Ghostly sights and otherworldly images inhabit imaginative 'Spiritual' exhibit
Anyone who has seen an image emerge in the darkroom knows what a fundamentally mysterious, even ghostly, process photography is: the way it seems an emanation from beyond.
There's no scientific mystery, of course. It's a simple matter of chemistry and physics. But emotionally -- or, better yet, spiritually --
each time a photograph develops it's like a small, inexplicable miracle. No other art form so forthrightly proclaims itself to be supernatural. For almost as long as photography has existed, the medium's affinity for otherworldliness has been exploited by artists and charlatans alike. Both halves of the equation are on display in "Concerning the Spiritual in Photography." (If the title sounds familiar, that's because it alludes to painter Wassily Kandinsky's landmark 1911 book, "Concerning the Spiritual in Art.")
A viewer enters the show through a set of heavy burgundy drapes: The seance is about to begin. It's a delightfully deadpan touch -- decor as declaration of intent -- and suggests how imaginatively the show has been put together by Photographic Resource Center curator Leslie K. Brown.
The first half consists of work by nine contemporary artists whose images either evoke the otherworldly or depict it. Shannon Taggart, for example, has spent three years photographing two modern-day spiritualist communities: Lily Dale, in upstate
New York, and Arthur Findlay College, in England. In "Brian in the Medium's Cabinet," she ups the ante by bathing the image in an infernal red of Luciferian hue. It's the spookiest thing in the show. By definition, religion is supernatural -- and spiritual in a way that spiritualism is not. Daniel Ranalli's ethereal images of the Buddha spiritualize the spiritual. Jane Marsching and Deb Todd Wheeler's "Stain" is a video/audio installation about the widely reported appearance last year of the Virgin Mary's image on the wall of a Milton hospital (although the piece, which includes interviews with onlookers, would seem to have more to do with mass psychology than with spirituality).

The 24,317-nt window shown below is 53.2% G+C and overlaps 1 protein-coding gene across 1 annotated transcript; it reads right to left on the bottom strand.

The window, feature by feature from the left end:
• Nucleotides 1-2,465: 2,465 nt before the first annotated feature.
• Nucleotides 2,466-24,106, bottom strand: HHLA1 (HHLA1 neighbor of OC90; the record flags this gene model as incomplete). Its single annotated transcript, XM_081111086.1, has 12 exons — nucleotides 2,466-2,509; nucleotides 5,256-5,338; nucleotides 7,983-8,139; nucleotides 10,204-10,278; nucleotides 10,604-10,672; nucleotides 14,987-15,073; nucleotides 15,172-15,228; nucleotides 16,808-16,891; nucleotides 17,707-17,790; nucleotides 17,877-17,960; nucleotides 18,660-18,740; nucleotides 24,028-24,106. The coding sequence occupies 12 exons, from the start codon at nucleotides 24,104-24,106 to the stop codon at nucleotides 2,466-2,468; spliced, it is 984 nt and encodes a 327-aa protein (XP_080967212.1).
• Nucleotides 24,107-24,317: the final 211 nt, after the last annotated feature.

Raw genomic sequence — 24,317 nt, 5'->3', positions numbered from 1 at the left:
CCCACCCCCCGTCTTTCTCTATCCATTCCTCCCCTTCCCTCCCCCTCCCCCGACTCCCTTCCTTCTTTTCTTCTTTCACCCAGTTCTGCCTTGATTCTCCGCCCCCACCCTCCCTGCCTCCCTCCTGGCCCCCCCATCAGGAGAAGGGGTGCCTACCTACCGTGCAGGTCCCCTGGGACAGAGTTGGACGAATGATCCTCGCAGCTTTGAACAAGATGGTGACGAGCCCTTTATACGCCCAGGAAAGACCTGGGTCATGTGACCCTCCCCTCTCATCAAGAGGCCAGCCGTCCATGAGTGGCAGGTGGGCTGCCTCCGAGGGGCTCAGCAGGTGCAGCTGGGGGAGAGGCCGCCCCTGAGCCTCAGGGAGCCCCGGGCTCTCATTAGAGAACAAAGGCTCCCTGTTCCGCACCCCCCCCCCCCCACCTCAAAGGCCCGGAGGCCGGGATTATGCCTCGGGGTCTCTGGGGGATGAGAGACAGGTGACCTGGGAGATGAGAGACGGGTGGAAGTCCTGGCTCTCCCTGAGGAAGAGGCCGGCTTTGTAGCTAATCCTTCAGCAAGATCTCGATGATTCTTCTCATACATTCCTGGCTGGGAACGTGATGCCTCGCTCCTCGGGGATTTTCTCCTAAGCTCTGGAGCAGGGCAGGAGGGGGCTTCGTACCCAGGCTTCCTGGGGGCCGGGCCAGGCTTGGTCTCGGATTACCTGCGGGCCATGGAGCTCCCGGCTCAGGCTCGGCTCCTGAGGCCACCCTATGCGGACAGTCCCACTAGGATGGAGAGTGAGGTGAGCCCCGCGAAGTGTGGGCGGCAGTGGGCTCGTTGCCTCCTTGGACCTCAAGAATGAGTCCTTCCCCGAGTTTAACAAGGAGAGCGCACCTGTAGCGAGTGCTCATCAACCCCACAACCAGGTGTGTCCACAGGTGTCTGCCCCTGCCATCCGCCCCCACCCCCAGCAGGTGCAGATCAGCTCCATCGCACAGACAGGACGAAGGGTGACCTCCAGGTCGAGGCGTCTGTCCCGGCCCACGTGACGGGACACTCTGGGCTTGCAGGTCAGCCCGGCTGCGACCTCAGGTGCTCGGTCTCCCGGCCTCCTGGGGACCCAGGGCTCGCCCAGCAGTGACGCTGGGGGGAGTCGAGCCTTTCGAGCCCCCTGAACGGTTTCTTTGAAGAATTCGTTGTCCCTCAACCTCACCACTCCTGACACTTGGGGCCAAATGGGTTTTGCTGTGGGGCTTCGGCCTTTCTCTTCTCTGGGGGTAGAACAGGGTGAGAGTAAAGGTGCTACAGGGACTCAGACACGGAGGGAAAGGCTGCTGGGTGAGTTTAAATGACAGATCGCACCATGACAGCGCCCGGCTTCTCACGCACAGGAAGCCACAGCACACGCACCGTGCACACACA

As for Lauren O'Neal's slide projection, "Common Visions, Saint on Door," it strikingly combines the intangible with the incongruous. The way the wood grain of the door shows through the image gives the saint's face the texture of a scrim -- and the look of a relief map.
Wondrously delicate and detailed, the three photographs from Carol Golemboski's "Pyschometry" series show assemblages that render psychic activities (numerology, say, or palm reading) in visual terms.
The most haunting images come from Jo Sandman's "Memento Mori" series of photograms. Sandman has taken small stones or pieces of coral, carved them to accentuate their resemblance to human faces, and placed them on light-sensitive paper. The smallest are no more than 2 inches square. The objects become studies in immanence, tiny emanations of white that glow at the center of a much larger field of black, like skulls on velvet or nebulae in the void.
To be sure, haunting is as haunting does, something the second half of "Concerning the Spiritual" makes plain, as it sets aside aesthetic concerns for a brief excursion into social history and human credulity.
Drawing on photographs and documents from the University of Texas's Harry Ransom Humanities Research Center and Boston University's Howard Gotlieb Archival Center, it looks at how various mediums and spiritualists in the 19th and early-20th centuries "documented" the afterlife through photographs. It also shows how photography was used to debunk them.
One of the best-known skeptics was the celebrated magician and escape artist Harry Houdini. One of the best-known believers was Sir Arthur Conan Doyle, the creator of Sherlock Holmes. The determined look on Houdini's face as he sits before a doctored photograph is enough to scare away any ghost. Conversely, there's "Sir Arthur Conan Doyle in Study at Crowborough." It's hard to exaggerate the sheer, imperial solidity of the scene: from Doyle's beefy bulk to the oaken weightiness of the furniture to his pipe's big-bowled thickness. Even so, it's an irrefutable demonstration that death does not necessarily remove a creature from this world. Note the tiger-skin rug and mounted stag's head. Who needs ectoplasm so long as there's taxidermy?
Mark Feeney can be reached at email@example.com.